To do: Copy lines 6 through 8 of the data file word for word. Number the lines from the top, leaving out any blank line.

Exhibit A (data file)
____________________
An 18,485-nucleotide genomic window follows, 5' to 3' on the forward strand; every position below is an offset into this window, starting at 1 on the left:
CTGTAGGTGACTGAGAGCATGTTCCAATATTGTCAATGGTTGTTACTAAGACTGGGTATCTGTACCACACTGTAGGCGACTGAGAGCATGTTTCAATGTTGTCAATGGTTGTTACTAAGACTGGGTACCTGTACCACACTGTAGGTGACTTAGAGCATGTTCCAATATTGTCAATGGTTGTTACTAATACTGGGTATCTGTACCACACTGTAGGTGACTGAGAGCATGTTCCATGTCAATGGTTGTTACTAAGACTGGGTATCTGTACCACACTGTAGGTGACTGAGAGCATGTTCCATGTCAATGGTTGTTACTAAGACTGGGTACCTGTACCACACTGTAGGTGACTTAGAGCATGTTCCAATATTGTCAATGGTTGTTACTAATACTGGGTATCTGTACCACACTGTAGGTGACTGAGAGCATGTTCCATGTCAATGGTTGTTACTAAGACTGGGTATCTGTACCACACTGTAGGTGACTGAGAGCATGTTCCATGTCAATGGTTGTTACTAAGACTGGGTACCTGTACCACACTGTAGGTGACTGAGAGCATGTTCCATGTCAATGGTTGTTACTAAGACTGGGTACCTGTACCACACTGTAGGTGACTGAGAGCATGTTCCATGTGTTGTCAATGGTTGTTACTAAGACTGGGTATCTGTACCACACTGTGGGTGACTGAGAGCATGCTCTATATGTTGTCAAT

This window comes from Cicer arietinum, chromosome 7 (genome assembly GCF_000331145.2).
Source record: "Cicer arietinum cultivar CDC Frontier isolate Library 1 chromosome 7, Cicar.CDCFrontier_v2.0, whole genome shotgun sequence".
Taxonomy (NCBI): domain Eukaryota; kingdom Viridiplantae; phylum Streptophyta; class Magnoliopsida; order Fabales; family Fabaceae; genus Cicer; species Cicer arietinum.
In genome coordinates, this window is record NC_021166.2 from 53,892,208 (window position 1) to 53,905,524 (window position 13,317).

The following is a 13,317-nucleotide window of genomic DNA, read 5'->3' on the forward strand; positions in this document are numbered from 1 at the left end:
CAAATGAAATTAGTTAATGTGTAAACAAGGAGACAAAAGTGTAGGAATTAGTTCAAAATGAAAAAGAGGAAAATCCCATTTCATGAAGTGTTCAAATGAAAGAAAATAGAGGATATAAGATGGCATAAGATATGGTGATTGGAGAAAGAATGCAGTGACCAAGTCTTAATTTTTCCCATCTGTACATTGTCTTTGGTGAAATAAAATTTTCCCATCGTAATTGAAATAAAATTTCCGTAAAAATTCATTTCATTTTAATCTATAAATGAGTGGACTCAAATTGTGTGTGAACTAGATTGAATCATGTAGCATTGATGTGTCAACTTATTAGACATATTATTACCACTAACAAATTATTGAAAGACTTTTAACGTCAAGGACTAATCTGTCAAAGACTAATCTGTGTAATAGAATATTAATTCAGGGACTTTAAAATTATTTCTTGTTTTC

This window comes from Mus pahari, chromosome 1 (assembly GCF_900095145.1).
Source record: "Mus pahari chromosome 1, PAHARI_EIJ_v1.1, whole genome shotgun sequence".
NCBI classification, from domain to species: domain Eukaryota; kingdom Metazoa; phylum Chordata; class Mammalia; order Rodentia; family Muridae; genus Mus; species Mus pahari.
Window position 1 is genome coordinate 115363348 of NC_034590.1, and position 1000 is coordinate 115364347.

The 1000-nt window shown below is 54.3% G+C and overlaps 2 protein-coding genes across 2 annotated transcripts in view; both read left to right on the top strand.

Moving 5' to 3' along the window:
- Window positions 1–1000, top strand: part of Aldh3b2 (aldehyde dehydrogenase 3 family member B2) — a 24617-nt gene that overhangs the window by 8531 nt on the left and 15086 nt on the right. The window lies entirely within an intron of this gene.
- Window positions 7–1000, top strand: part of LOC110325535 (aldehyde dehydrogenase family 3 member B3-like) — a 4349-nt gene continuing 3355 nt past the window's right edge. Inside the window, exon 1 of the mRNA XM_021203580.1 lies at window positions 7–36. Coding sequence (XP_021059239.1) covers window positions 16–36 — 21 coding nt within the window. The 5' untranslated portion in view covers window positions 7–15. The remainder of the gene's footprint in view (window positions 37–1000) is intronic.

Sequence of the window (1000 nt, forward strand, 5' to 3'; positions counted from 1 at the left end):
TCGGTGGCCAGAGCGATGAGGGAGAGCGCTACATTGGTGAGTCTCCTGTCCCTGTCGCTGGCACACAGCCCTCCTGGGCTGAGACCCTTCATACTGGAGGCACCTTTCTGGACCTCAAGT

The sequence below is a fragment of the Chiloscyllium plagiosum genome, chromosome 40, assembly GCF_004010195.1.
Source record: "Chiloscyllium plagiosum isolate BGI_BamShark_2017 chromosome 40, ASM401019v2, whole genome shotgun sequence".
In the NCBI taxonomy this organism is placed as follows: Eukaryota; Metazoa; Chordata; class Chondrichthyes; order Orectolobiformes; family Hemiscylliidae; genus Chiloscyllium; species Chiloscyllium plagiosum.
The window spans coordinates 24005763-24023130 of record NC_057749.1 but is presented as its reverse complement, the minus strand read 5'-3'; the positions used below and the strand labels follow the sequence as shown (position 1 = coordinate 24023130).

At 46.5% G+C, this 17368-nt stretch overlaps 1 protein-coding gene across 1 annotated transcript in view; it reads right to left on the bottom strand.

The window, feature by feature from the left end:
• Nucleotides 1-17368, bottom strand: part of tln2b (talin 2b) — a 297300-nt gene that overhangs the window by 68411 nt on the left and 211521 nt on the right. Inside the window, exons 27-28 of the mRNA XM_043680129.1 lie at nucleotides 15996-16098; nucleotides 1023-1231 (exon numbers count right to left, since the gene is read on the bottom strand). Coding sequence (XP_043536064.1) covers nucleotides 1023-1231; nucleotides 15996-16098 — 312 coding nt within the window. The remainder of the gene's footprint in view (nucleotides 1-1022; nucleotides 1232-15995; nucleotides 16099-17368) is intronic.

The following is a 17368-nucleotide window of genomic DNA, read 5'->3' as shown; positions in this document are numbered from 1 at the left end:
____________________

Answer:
In genome coordinates, this window is record NC_021166.2 from 53,892,208 (window position 1) to 53,905,524 (window position 13,317).

The following is a 13,317-nucleotide window of genomic DNA, read 5'->3' on the forward strand; positions in this document are numbered from 1 at the left end:
CAAATGAAATTAGTTAATGTGTAAACAAGGAGACAAAAGTGTAGGAATTAGTTCAAAATGAAAAAGAGGAAAATCCCATTTCATGAAGTGTTCAAATGAAAGAAAATAGAGGATATAAGATGGCATAAGATATGGTGATTGGAGAAAGAATGCAGTGACCAAGTCTTAATTTTTCCCATCTGTACATTGTCTTTGGTGAAATAAAATTTTCCCATCGTAATTGAAATAAAATTTCCGTAAAAATTCATTTCATTTTAATCTATAAATGAGTGGACTCAAATTGTGTGTGAACTAGATTGAATCATGTAGCATTGATGTGTCAACTTATTAGACATATTATTACCACTAACAAATTATTGAAAGACTTTTAACGTCAAGGACTAATCTGTCAAAGACTAATCTGTGTAATAGAATATTAATTCAGGGACTTTAAAATTATTTCTTGTTTTC